- From German Miserabilismus, French misérabilisme, corresponding to miserable + -ism. (Wiktionary)
“The miserabilism is not a conclusion but a premise: What is, is.”
“Monty Python – troubadour of British despondency – once mocked such miserabilism in song.”
“It is instead simply the shallow self-sustaining logic of a depressive and defeatist miserabilism.”
“Because by 'the rest of us' you mean 'Guardian readers and the rest of this country's socially, intellectually and morally diseased holders of diplomas in advanced miserabilism'.”
“What gives [Aki] Kaurismäki's films their delightful tension is the tug-of-war between this apparent miserabilism and the surges of hope that disrupt the dour surface," writes Ryan Gilbey in the New Statesman.”
“Another example of wallowing in lower class miserabilism without the tact, beauty and poignancy of this years Samson and Delilah or the horror and ferocity of Rowan Woods' The Boys.”
“It was a novelty seeing Jon Hamm on the Letterman show last week, smiling, laughing, and oozing relaxation, all of the traits denied him in his role as TV's foremost manwich of miserabilism, Don Draper.”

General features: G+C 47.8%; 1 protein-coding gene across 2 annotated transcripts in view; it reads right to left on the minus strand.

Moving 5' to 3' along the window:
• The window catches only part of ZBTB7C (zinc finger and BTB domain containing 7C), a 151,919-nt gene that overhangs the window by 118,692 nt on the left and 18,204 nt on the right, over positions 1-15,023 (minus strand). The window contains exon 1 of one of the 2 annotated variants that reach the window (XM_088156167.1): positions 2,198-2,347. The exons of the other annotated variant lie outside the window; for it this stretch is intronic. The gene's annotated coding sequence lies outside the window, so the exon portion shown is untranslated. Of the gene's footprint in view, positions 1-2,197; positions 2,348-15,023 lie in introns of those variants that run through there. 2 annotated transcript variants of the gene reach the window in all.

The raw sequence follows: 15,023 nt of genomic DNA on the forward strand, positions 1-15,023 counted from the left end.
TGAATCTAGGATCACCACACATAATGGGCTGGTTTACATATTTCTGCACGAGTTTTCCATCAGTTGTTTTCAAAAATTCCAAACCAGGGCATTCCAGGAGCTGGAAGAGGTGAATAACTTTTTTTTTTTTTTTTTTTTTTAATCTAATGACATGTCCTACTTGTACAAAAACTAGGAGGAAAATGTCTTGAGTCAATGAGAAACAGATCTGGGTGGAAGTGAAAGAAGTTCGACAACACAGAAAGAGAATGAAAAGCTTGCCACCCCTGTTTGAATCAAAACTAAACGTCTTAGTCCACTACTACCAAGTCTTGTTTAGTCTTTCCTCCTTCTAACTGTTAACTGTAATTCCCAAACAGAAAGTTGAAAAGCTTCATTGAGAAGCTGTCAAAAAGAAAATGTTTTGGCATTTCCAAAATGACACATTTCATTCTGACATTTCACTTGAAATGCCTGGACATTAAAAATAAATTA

“So I suspect if readers are looking for "happy endings" it may be less about a desire for infantile solace as a dismissal of the sort of bourgeois miserabilism which wrongly equates "serious" and "solemn".”
“It would go great with the purple pants with a slight waxed effect, or the twill-like grayish blue denim that suggests the long-awaited union of German miserabilism and the American Southwest.”
“Among this year's offerings were the British movie "Shame," Steve McQueen's meticulous slice of miserabilism about a sex addict played by the frequently naked, justifiably self-assured Michael Fassbender, and the English-language French gorefest "The Incident," about workers locked in an asylum for the criminally insane, many with impressive knife skills.”
These user-created lists contain the word ‘miserabilism’.
Divisive devices; emissary of Momus.
Words I like. Maybe I will move them to a list later.
Words noted from The Economist.
Looking for tweets for miserabilism.